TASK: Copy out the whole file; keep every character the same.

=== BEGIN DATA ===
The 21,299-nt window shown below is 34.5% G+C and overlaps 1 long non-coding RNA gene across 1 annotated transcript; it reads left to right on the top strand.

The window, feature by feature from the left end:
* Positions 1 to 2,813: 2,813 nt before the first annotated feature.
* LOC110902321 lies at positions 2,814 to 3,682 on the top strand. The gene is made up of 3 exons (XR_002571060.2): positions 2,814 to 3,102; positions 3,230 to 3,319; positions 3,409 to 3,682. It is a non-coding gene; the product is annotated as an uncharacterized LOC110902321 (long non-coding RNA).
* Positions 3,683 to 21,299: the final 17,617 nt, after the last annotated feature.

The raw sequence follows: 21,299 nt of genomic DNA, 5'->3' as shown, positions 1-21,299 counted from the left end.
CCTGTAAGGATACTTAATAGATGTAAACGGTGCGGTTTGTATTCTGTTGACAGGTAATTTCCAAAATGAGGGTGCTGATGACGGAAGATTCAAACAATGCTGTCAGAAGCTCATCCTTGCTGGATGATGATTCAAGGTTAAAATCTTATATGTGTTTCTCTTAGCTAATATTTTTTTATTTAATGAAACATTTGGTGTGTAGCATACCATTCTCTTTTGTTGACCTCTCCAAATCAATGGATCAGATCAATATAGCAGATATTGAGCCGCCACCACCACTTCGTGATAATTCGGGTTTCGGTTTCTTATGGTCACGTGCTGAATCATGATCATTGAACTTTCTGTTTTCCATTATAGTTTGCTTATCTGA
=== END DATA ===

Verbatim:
The 21,299-nt window shown below is 34.5% G+C and overlaps 1 long non-coding RNA gene across 1 annotated transcript; it reads left to right on the top strand.

The window, feature by feature from the left end:
* Positions 1 to 2,813: 2,813 nt before the first annotated feature.
* LOC110902321 lies at positions 2,814 to 3,682 on the top strand. The gene is made up of 3 exons (XR_002571060.2): positions 2,814 to 3,102; positions 3,230 to 3,319; positions 3,409 to 3,682. It is a non-coding gene; the product is annotated as an uncharacterized LOC110902321 (long non-coding RNA).
* Positions 3,683 to 21,299: the final 17,617 nt, after the last annotated feature.

The raw sequence follows: 21,299 nt of genomic DNA, 5'->3' as shown, positions 1-21,299 counted from the left end.
CCTGTAAGGATACTTAATAGATGTAAACGGTGCGGTTTGTATTCTGTTGACAGGTAATTTCCAAAATGAGGGTGCTGATGACGGAAGATTCAAACAATGCTGTCAGAAGCTCATCCTTGCTGGATGATGATTCAAGGTTAAAATCTTATATGTGTTTCTCTTAGCTAATATTTTTTTATTTAATGAAACATTTGGTGTGTAGCATACCATTCTCTTTTGTTGACCTCTCCAAATCAATGGATCAGATCAATATAGCAGATATTGAGCCGCCACCACCACTTCGTGATAATTCGGGTTTCGGTTTCTTATGGTCACGTGCTGAATCATGATCATTGAACTTTCTGTTTTCCATTATAGTTTGCTTATCTGA